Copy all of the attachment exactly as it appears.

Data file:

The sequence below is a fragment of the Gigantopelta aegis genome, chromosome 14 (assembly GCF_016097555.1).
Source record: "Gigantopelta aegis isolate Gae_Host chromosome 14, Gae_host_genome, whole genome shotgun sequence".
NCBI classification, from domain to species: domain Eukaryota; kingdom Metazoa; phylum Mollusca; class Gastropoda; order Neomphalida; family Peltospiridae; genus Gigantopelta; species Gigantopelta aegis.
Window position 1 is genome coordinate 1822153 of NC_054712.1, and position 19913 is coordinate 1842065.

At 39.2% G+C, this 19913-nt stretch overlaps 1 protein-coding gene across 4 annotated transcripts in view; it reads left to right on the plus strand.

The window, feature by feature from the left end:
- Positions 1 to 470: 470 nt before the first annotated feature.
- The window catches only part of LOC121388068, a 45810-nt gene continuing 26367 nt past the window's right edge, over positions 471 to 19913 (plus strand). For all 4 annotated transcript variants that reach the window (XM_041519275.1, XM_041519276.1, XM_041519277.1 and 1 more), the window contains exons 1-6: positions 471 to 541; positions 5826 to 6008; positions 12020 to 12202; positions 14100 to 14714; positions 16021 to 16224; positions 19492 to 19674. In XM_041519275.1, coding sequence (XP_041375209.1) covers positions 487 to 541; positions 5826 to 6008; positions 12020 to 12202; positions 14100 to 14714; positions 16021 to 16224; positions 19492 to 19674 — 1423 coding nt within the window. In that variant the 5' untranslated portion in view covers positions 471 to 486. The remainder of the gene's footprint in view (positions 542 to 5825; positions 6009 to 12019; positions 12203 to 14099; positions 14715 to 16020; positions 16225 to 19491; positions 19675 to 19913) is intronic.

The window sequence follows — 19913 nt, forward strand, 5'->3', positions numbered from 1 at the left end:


The sequence below is a fragment of the Gigantopelta aegis genome, chromosome 14 (assembly GCF_016097555.1).
Source record: "Gigantopelta aegis isolate Gae_Host chromosome 14, Gae_host_genome, whole genome shotgun sequence".
NCBI classification, from domain to species: domain Eukaryota; kingdom Metazoa; phylum Mollusca; class Gastropoda; order Neomphalida; family Peltospiridae; genus Gigantopelta; species Gigantopelta aegis.
Window position 1 is genome coordinate 1822153 of NC_054712.1, and position 19913 is coordinate 1842065.

At 39.2% G+C, this 19913-nt stretch overlaps 1 protein-coding gene across 4 annotated transcripts in view; it reads left to right on the plus strand.

The window, feature by feature from the left end:
- Positions 1 to 470: 470 nt before the first annotated feature.
- The window catches only part of LOC121388068, a 45810-nt gene continuing 26367 nt past the window's right edge, over positions 471 to 19913 (plus strand). For all 4 annotated transcript variants that reach the window (XM_041519275.1, XM_041519276.1, XM_041519277.1 and 1 more), the window contains exons 1-6: positions 471 to 541; positions 5826 to 6008; positions 12020 to 12202; positions 14100 to 14714; positions 16021 to 16224; positions 19492 to 19674. In XM_041519275.1, coding sequence (XP_041375209.1) covers positions 487 to 541; positions 5826 to 6008; positions 12020 to 12202; positions 14100 to 14714; positions 16021 to 16224; positions 19492 to 19674 — 1423 coding nt within the window. In that variant the 5' untranslated portion in view covers positions 471 to 486. The remainder of the gene's footprint in view (positions 542 to 5825; positions 6009 to 12019; positions 12203 to 14099; positions 14715 to 16020; positions 16225 to 19491; positions 19675 to 19913) is intronic.

The window sequence follows — 19913 nt, forward strand, 5'->3', positions numbered from 1 at the left end: